Advanced green design and building technologies are proving highly effective in lowering construction costs and reducing operating expenses. According to the U.S. Departments of Energy and Transportation, buildings drain a staggering 39 percent of the nation’s total energy, while all transportation--including cars--consumes 27 percent.

Green buildings are rapidly gaining in acceptance, as public awareness grows and the global community develops alternative energy sources and intensifies its efforts to ease global climate change.

Aluminum, one of the most abundant elements in the earth’s crust, is an ideal natural materials choice for sustainable buildings – not just in new construction, but also in retrofitting older buildings to improve their energy performance. Aluminum is specified by architects for curtainwall systems, windows and doors, reflective “cool” roofing, solar-panel framing, skylight framing, reflectors for interior lighting grids, elevator housing/framing, atriums, entryways, walkways, sun rooms, and heat exchangers for air conditioning systems in both commercial and residential applications.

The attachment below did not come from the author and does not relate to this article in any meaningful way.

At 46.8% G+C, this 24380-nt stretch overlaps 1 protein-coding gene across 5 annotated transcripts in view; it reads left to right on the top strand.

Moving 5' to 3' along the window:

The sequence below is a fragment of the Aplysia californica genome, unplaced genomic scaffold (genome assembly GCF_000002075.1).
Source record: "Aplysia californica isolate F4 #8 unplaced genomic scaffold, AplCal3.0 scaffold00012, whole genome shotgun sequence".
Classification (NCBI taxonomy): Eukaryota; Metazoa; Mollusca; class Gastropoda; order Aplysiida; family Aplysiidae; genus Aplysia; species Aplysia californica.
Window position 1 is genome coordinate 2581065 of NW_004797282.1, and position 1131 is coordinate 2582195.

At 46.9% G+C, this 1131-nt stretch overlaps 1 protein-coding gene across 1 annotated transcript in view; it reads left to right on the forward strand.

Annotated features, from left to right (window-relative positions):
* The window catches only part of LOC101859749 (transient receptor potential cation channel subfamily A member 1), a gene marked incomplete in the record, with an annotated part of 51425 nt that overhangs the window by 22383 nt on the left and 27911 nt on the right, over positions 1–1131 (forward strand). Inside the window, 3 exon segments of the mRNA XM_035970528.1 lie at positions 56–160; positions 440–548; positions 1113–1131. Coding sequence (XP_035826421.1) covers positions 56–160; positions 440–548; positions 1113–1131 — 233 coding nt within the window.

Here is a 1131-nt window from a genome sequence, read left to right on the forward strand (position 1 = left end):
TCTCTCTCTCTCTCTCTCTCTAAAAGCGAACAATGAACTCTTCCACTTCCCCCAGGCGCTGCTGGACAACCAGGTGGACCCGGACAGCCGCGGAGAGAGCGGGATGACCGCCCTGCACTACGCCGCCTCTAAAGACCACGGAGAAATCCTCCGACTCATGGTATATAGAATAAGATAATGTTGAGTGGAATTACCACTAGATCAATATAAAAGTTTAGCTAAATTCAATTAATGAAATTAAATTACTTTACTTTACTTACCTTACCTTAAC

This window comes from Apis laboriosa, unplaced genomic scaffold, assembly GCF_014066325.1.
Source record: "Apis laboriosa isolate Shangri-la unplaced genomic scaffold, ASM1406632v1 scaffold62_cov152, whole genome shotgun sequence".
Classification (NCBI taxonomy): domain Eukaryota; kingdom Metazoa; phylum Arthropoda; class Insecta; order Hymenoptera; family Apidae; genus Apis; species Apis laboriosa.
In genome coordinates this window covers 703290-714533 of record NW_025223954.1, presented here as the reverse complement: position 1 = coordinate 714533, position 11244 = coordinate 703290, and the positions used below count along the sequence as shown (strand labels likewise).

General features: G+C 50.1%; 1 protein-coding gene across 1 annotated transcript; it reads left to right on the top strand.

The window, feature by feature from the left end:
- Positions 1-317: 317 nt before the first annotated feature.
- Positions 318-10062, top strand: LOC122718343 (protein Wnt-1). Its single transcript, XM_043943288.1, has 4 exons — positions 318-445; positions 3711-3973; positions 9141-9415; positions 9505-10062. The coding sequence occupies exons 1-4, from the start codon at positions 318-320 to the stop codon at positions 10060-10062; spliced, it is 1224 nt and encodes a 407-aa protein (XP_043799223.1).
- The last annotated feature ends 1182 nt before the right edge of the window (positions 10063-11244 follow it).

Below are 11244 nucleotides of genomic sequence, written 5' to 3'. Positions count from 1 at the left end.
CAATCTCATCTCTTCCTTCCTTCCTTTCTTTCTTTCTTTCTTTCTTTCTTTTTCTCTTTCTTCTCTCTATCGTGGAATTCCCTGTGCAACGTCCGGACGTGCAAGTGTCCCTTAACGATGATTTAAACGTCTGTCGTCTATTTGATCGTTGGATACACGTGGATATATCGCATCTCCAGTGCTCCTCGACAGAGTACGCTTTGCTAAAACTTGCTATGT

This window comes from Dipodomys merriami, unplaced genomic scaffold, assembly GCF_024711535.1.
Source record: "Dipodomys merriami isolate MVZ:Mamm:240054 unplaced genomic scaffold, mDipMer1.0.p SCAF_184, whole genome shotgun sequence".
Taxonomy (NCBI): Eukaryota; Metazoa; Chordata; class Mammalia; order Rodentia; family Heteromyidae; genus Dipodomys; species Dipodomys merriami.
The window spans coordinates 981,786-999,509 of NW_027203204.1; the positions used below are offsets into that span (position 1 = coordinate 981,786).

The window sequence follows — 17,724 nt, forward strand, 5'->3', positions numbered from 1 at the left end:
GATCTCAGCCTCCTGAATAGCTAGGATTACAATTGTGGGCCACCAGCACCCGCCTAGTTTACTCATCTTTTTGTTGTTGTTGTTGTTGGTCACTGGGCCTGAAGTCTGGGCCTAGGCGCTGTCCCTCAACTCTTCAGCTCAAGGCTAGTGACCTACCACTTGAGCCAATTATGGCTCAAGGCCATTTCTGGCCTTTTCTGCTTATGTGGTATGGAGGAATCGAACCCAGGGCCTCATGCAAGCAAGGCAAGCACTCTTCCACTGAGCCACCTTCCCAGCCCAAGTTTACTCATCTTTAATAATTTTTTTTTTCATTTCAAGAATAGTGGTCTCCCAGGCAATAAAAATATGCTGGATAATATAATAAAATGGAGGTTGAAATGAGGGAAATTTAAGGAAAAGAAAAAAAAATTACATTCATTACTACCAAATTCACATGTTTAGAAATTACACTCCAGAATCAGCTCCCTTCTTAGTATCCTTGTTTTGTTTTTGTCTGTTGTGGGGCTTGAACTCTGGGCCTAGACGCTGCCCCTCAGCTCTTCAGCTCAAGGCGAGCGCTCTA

Aluminum is a green building material

Aluminum has always been a green building material, and continues to offer key attributes that architects and builders want in a sustainable building, namely durability throughout a long life cycle, structural strength in terms of elastic modulus/stiffness, and importantly, the ability to be recycled. At the end-of-life stage in a building, aluminum is 100-percent recyclable, and may be reused in building components without any loss in quality.

From a green design perspective, aluminum’s reduced cost over a longer life cycle offers architects a viable economical choice. A whole-buildings approach allows flexibility for balancing U-factors; for example, thermally-broken aluminum window frames may be used in combination with increased insulation, HVAC efficiency, ambient lighting, high-tech glazing, etc., providing more options in designing the building envelope. 

Aluminum resists the ravages of time